As a lesbian I’ve heard more than a few stories from women who have been forced to leave the military because of who they love and how they love. I know women whose plans for a military career were needlessly cut short, my spouse included.
I’ve heard horror stories – told years later, yet still so charged with emotion that tears flow – of being found out, of standing in front of a commanding officer demanding to know, “Are you a homosexual?”
Law abiding citizens willing to put their lives on the line for their country being treated as less than, as not normal, as deficient, as a threat to their country’s security
Shame on you, U.S. military.
I can’t imagine the sheer amount of talent, drive, and contribution that’s been lost to the armed forces because of policies based on fear and ignorance, created and enforced by those who would think that lesbians and gays in the military would weaken, not strengthen us.
Since I’m older, most of those stories precede the military’s current “Don’t Ask Don’t Tell” (DADT) policy, established in 1994, which essentially says you can serve if you are gay, but you better keep it quiet or out you go. Some saw DADT as progress but it is not. It still treats gay and lesbian people as less than whole, as if something is wrong with us.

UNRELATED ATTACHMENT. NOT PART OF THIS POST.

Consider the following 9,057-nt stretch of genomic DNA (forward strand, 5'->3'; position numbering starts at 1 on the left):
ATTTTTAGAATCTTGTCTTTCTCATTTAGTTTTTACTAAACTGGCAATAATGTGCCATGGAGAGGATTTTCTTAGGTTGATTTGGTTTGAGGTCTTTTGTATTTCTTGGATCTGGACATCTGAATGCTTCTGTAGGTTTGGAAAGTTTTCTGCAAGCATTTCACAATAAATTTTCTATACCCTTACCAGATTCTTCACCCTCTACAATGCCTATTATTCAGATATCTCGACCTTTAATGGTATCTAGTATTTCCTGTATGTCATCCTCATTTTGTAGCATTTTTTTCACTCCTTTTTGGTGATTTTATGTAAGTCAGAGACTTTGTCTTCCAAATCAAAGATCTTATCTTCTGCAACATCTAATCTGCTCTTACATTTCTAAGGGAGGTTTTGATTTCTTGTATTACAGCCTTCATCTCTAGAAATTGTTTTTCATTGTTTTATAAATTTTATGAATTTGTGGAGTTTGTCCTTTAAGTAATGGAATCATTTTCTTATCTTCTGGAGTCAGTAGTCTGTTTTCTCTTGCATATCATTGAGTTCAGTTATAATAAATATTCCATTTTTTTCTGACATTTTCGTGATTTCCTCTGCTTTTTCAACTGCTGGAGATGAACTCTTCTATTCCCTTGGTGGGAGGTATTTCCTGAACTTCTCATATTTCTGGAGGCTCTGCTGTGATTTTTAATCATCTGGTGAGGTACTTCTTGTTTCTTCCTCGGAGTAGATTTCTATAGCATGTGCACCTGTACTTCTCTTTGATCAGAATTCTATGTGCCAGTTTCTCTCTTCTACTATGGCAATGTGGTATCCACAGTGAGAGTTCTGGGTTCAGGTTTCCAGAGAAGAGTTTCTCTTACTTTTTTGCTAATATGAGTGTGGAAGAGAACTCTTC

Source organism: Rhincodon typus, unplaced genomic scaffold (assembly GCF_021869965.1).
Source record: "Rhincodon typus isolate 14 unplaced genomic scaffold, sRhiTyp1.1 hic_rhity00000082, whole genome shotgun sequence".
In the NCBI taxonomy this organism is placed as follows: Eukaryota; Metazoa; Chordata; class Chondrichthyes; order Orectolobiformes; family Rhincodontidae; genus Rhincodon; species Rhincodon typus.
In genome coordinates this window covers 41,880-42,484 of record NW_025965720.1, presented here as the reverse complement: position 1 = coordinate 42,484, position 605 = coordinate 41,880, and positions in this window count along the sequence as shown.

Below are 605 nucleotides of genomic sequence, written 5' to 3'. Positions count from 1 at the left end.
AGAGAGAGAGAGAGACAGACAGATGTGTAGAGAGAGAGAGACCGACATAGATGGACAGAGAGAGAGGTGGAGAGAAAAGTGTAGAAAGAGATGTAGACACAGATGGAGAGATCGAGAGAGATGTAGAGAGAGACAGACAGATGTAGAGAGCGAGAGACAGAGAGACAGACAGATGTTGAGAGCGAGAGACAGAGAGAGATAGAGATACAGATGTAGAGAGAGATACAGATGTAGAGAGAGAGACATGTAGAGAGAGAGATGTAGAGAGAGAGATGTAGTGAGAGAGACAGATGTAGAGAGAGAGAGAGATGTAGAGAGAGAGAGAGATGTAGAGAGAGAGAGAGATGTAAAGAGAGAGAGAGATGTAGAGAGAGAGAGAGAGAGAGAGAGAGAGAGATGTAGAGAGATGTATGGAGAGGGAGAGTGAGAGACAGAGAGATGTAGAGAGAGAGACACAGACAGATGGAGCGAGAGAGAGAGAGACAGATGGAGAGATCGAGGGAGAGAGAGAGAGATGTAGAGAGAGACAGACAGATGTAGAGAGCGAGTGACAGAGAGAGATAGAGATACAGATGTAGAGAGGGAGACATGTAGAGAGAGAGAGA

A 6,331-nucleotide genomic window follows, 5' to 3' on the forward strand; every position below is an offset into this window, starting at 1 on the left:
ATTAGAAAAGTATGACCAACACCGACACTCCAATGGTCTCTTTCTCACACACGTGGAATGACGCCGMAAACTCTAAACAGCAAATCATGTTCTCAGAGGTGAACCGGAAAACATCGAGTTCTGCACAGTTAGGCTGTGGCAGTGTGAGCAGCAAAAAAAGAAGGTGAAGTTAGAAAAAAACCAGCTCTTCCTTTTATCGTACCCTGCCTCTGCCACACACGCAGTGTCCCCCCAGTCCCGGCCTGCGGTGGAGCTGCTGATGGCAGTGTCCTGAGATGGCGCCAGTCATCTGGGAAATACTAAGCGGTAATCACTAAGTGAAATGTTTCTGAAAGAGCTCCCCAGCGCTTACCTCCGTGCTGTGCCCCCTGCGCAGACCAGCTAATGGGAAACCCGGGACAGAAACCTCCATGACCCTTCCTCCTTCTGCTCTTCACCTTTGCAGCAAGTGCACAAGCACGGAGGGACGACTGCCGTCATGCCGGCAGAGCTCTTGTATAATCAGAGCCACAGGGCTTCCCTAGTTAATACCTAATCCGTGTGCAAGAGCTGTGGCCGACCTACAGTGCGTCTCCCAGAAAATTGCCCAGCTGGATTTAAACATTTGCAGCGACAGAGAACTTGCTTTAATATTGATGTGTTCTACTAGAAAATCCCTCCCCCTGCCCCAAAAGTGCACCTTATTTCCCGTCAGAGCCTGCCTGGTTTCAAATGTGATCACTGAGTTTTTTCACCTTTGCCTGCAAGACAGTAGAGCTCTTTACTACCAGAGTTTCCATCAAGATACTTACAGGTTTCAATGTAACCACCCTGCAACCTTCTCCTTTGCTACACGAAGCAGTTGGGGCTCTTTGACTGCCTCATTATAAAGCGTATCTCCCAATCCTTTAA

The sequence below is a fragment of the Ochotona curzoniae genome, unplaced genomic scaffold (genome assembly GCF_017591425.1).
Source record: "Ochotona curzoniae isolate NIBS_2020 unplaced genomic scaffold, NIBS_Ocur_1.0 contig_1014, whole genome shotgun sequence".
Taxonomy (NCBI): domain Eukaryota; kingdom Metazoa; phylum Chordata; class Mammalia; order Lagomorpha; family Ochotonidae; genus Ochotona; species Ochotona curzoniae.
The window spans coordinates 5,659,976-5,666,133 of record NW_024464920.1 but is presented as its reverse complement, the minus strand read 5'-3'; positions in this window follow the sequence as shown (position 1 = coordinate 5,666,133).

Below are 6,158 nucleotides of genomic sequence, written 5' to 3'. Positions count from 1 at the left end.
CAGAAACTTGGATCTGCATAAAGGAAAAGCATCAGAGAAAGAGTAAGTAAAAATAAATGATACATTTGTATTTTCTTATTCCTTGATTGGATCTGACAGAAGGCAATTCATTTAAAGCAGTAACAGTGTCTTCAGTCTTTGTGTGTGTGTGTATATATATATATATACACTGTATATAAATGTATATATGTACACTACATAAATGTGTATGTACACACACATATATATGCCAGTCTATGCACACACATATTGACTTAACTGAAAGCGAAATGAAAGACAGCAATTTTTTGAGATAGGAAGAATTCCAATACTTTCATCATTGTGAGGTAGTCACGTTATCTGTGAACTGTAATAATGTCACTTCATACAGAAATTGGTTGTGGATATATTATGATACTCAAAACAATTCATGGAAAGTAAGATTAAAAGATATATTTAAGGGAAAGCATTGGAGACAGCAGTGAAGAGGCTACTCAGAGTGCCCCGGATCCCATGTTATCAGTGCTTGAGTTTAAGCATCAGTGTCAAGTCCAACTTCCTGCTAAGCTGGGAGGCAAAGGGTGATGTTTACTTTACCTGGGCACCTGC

So I applaud the injunction ordered today by U.S. District Judge Virginia Phillips ordering the military to immediately halt worldwide its ban on gay and lesbian people openly serving in the military, boldly declaring that DADT is unconstitutional.
For me, this has nothing to do with whether or not you or I oppose or support any current wars. This is about the constitution and supporting equal rights under the law for all.
So I cheer the ruling as a step in recognizing gay people as full citizens in this country, with all the rights and obligations that come with that privilege. I feel a sense of redemption for all who have been hurt or demeaned by the military’s fear and ignorance.
And I hope, really hope, that the Obama administration – my president’s administration – will not appeal it. President Obama, you told us on the campaign trail that you opposed DADT. As President you have yet to show us that you mean it.
Change. Hope. Remember all that?
Mr. President, now is your moment. Now is your time to walk your talk.
This post was written by Ann Freeman and originally published on Upside My Head (Pay Attention Now).